It is important to research the causes and prevalence of ASD and to better understand early identification and diagnostic techniques. However, while this kind of research is providing better medical understanding and hope for the future, thousands of Canadians with ASD, young and old and their families are presently requiring better quality services and treatment options to manage their conditions and improve the quality of their lives.
This page highlights current research initiatives relating to the development of better outcomes for children, youths and adults with ASDs. This includes research into the design of improved life-span health and social services, delivery models and best practices in treatment.
In general, more research is needed to:
- Further develop current treatment models and interventions and to investigate new approaches
- Determine which approach works for which individual and at which stage of their development
- Deepen understanding of ASDs across the lifespan
- Assess functioning and quality of life for children, youth and adults with ASD
- Assess behavioural, psychological, psychosocial and psycho-educational treatments
- Determine the communication needs and differences for individuals with ASD and evaluate treatment outcomes with respect to speech, language and communication skills
- Better understand the needs of families
- Investigate methods of cross-discipline cooperation and effective service delivery (e.g., guidelines, sharing of knowledge and training needs)
- Understand the barriers to accessibility of treatments for ASD
The Behavioural/Developmental Continuum of Interventions for Autism Spectrum Disorder: A Systematic Review
At the Alberta Centre for Child, Family and Community Research, a team of co-investigators, working collaboratively under the leadership of Drs. Brenda Clark and Veronica Smith, (Co-Principal Investigators of the study) is currently undertaking a systematic review of the research evidence supporting the effectiveness of various behavioural/developmental-based interventions for individuals with autism spectrum disorder. Along with other stakeholders, Autism Society Canada is acting in an advisory role on this project.
A wide range of behavioural/developmental interventions and treatments are currently being used to help people with ASDs function in three core areas: reciprocal social interaction, communication, and restricted, stereotyped, repetitive behaviour. A Canadian-based review of the best interventions, treatment approaches and services for people with ASDs is long overdue and should be very useful in decision-making about the provision of services to families of individuals with ASD. Health professionals, policy makers, families and caregivers are responsible for choosing or implementing interventions, but many do not feel they have sufficient evidence on which to base these decisions.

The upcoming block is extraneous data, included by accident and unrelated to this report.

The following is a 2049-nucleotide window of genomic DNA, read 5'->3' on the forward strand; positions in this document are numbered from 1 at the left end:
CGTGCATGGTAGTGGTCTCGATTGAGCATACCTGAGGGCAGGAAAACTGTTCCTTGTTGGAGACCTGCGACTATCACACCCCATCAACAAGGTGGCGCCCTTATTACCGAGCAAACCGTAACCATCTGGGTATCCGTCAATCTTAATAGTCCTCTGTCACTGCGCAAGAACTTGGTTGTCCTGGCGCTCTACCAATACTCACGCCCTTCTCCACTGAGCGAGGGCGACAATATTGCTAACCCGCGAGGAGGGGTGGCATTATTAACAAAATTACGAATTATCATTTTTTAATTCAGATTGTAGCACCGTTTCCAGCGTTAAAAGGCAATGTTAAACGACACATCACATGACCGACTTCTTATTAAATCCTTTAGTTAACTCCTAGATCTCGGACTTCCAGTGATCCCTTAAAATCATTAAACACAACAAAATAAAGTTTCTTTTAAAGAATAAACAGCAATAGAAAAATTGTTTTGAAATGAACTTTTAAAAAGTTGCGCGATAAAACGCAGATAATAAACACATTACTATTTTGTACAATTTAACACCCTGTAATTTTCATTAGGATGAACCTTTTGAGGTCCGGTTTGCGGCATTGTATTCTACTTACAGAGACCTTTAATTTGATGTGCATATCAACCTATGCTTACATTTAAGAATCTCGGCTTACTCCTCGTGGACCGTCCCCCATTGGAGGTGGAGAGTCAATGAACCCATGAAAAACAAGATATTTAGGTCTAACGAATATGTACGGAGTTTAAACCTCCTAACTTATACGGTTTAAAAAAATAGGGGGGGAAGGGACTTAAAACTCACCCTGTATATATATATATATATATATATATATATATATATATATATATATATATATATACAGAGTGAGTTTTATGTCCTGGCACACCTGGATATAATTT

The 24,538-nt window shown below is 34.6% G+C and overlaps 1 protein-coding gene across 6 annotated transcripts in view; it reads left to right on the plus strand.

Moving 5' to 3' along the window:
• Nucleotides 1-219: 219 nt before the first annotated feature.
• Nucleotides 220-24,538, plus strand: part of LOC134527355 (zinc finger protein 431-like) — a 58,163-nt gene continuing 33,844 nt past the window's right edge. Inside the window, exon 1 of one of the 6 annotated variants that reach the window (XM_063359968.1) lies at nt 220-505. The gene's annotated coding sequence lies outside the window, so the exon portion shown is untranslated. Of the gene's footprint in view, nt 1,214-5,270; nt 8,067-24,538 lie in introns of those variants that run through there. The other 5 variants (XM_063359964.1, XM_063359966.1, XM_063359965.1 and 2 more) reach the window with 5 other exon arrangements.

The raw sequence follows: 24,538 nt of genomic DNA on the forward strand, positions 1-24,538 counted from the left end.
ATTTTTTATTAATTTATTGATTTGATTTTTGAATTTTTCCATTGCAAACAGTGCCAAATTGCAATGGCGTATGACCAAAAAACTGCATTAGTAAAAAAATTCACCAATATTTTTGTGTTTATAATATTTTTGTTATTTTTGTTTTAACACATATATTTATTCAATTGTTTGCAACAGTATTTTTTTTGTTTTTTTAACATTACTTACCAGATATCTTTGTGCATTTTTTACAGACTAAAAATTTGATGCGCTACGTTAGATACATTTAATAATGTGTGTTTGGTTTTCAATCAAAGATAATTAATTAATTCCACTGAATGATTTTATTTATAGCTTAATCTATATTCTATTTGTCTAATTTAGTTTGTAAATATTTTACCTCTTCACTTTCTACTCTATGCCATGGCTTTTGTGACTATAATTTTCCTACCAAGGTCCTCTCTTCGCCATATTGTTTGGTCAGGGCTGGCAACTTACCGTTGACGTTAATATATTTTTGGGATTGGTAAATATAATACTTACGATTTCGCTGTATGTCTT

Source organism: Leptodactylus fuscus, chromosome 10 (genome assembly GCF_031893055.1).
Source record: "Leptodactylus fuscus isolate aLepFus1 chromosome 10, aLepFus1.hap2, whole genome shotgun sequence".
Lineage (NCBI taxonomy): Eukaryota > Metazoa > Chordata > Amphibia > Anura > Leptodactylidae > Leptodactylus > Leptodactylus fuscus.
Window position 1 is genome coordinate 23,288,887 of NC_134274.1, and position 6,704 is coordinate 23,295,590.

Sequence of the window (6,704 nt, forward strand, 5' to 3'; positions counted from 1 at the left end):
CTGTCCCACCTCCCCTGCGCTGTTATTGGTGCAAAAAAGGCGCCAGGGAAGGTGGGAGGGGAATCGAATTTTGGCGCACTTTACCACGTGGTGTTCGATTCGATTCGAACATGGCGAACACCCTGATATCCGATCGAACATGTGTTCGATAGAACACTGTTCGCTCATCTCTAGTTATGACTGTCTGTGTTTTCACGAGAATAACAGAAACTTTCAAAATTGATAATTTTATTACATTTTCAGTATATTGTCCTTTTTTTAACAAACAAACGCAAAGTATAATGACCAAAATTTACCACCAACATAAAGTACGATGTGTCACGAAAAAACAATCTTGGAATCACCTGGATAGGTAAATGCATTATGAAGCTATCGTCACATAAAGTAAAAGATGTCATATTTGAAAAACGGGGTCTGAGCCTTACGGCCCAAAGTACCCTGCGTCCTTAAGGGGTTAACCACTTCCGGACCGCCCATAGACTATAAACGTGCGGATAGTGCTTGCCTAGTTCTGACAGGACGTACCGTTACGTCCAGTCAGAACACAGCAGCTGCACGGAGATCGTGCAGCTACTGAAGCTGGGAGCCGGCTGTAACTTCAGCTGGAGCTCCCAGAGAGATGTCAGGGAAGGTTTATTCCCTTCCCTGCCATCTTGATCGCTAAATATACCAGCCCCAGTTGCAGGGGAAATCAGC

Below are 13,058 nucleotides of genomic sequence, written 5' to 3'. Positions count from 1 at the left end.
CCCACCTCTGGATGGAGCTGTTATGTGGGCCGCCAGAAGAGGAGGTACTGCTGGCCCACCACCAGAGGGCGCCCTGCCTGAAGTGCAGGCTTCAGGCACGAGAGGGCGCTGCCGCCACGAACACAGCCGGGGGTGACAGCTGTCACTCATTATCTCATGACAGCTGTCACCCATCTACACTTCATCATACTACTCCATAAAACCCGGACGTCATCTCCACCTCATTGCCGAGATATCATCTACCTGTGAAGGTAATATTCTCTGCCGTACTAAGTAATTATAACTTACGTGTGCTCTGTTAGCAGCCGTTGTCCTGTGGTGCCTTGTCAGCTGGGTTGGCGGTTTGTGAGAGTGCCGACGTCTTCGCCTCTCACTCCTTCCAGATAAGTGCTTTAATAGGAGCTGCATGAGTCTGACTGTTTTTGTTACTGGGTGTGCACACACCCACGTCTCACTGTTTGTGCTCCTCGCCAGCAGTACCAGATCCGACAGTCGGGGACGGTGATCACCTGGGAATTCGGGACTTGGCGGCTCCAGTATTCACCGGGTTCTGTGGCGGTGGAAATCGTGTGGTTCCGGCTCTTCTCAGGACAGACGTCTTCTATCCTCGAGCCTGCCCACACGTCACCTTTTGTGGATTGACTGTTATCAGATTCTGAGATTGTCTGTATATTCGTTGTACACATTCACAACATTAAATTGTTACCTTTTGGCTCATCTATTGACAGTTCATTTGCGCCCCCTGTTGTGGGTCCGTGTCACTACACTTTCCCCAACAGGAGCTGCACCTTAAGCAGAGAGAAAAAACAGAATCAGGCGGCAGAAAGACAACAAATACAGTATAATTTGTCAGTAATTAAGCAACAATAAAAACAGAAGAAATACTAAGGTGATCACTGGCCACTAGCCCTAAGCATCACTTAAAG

Hopefully the results of this research will provide much needed guidance in two key areas:
- how to match existing interventions with the needs of individual children, and,
- the appropriate balance and sequence of interventions over the lifespan of an individual with ASD.
Advocates of many early interventions report substantial improvement in certain outcomes, but there is little information about what component of the intervention causes the improvement and how or whether particular improvements will affect the person’s functioning over time.
Canadian Autism Intervention Research Network (CAIRN) Studies
Pathways to Better Outcomes Study
The Canadian Autism Intervention Research Network (CAIRN) is conducting a cross-Canada study to identify the factors that promote healthy development in children with Autism Spectrum Disorders. More than 500 children from Nova Scotia, Quebec, Ontario, and B.C. are participating in the study. This will be the largest study of its kind ever carried out anywhere in the world and it is expected to provide a wealth of new information. The study aims to describe the developmental pathways of children with ASD and identify what services, what interventions, and what factors promote the healthiest development among these children. Instead of only focusing on the deficits of children with ASD, the researchers are also focusing on individual strengths that allow kids with ASD to be resilient in the face of challenges.
Follow-up Study – Developmental Trajectories Among Children with Pervasive Developmental Disorders
CAIRN study is looking at whether children with Asperger syndrome (AS) have a different outcome than children with high-functioning (HF) autism, and also investigating factors that enhance the life quality of these children and their families. It is the most comprehensive and longest-lasting follow-up study of children with HF autism in the world and the only study that has focused on Asperger syndrome.
Canadian Early Intervention Research Project
(View study description) McGill University is spearheading this project in partnership with the Yaldei Developmental Centre (YDC). The project is being conducted through the Faculty of Education, in the Department of Educational and Counseling Psychology (ECP). The project goals are to determine the efficacy of Early Childhood Intervention (EI) programs that impact the health, wellness, and environment of families with children who have developmental delays; and to engage practitioners and policy makers in early childhood development to reassess and facilitate the change of current policies and practices in this area where necessary.
- Early diagnosis
- Effective early treatment
- Adequate family supports
Autism Program Quality Indicators: A self-review and quality improvement guide for schools and programs serving students with Autism Spectrum Disorders. The University of the State of New York, New York State Education Department Office of Vocational